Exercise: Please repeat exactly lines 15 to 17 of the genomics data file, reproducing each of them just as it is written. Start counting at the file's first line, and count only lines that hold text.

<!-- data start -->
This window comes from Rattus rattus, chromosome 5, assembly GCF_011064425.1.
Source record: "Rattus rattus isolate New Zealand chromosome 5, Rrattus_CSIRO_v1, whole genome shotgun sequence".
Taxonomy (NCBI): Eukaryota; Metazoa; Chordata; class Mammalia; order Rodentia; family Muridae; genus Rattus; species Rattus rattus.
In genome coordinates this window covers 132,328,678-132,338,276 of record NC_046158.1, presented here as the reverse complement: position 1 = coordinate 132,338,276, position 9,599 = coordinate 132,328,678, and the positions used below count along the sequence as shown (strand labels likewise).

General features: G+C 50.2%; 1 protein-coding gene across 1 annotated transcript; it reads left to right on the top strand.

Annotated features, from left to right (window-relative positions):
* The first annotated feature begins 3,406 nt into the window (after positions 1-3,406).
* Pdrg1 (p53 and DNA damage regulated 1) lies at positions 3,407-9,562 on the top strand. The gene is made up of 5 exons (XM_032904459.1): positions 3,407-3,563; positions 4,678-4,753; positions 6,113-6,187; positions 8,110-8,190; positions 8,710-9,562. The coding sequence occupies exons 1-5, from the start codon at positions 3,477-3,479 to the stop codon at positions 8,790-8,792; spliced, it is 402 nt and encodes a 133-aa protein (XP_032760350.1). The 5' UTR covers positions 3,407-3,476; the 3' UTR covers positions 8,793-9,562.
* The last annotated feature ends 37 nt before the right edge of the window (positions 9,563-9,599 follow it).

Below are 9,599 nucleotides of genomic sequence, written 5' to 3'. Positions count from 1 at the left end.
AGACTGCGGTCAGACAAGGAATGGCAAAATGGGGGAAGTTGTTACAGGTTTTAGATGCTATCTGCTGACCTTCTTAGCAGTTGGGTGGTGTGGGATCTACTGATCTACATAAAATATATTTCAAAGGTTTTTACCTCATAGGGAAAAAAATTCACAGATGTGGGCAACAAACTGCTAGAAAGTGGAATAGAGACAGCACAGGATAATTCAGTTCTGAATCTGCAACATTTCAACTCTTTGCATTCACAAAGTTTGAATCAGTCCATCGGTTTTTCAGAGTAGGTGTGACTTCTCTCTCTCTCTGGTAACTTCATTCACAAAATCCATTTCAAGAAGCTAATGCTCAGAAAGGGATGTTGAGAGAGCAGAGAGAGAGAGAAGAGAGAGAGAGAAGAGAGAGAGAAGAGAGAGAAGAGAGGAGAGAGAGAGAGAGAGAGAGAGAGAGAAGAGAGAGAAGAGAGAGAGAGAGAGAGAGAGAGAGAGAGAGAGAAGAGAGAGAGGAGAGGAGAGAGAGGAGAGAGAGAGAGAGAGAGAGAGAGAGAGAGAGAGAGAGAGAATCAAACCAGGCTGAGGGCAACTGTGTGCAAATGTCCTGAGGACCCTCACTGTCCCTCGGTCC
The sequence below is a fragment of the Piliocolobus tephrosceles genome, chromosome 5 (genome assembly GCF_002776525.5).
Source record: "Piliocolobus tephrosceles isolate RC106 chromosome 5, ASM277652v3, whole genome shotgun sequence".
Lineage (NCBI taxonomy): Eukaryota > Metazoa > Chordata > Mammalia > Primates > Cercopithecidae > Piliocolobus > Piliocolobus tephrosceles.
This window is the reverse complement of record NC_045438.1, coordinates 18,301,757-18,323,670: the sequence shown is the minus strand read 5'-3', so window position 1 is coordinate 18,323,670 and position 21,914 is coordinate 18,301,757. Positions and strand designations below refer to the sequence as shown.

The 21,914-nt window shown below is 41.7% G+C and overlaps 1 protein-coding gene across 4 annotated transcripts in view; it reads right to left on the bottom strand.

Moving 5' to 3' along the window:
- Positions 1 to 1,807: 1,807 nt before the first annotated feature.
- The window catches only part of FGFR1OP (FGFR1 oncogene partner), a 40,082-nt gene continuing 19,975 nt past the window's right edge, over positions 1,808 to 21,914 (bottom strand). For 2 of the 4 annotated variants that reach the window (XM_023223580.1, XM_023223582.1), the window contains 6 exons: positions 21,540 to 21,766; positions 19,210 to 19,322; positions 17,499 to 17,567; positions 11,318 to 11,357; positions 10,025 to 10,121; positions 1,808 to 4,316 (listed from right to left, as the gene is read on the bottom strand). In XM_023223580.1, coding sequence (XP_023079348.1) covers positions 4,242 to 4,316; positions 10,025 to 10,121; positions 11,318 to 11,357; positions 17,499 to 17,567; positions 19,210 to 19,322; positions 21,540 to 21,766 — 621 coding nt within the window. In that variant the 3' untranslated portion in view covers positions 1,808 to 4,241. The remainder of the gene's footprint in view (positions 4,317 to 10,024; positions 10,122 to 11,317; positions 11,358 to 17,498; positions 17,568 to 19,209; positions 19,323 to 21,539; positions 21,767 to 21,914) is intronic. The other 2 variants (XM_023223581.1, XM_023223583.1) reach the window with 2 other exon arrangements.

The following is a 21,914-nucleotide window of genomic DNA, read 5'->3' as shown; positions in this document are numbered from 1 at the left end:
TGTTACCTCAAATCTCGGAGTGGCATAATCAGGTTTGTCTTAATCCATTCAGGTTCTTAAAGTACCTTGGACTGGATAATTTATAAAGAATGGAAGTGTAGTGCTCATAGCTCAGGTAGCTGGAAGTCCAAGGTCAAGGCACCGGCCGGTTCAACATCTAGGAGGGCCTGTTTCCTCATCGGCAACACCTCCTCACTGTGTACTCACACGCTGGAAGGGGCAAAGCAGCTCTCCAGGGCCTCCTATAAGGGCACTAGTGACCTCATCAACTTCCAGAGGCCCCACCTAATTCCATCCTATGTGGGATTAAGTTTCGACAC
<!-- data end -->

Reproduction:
This window is the reverse complement of record NC_045438.1, coordinates 18,301,757-18,323,670: the sequence shown is the minus strand read 5'-3', so window position 1 is coordinate 18,323,670 and position 21,914 is coordinate 18,301,757. Positions and strand designations below refer to the sequence as shown.

The 21,914-nt window shown below is 41.7% G+C and overlaps 1 protein-coding gene across 4 annotated transcripts in view; it reads right to left on the bottom strand.

Moving 5' to 3' along the window: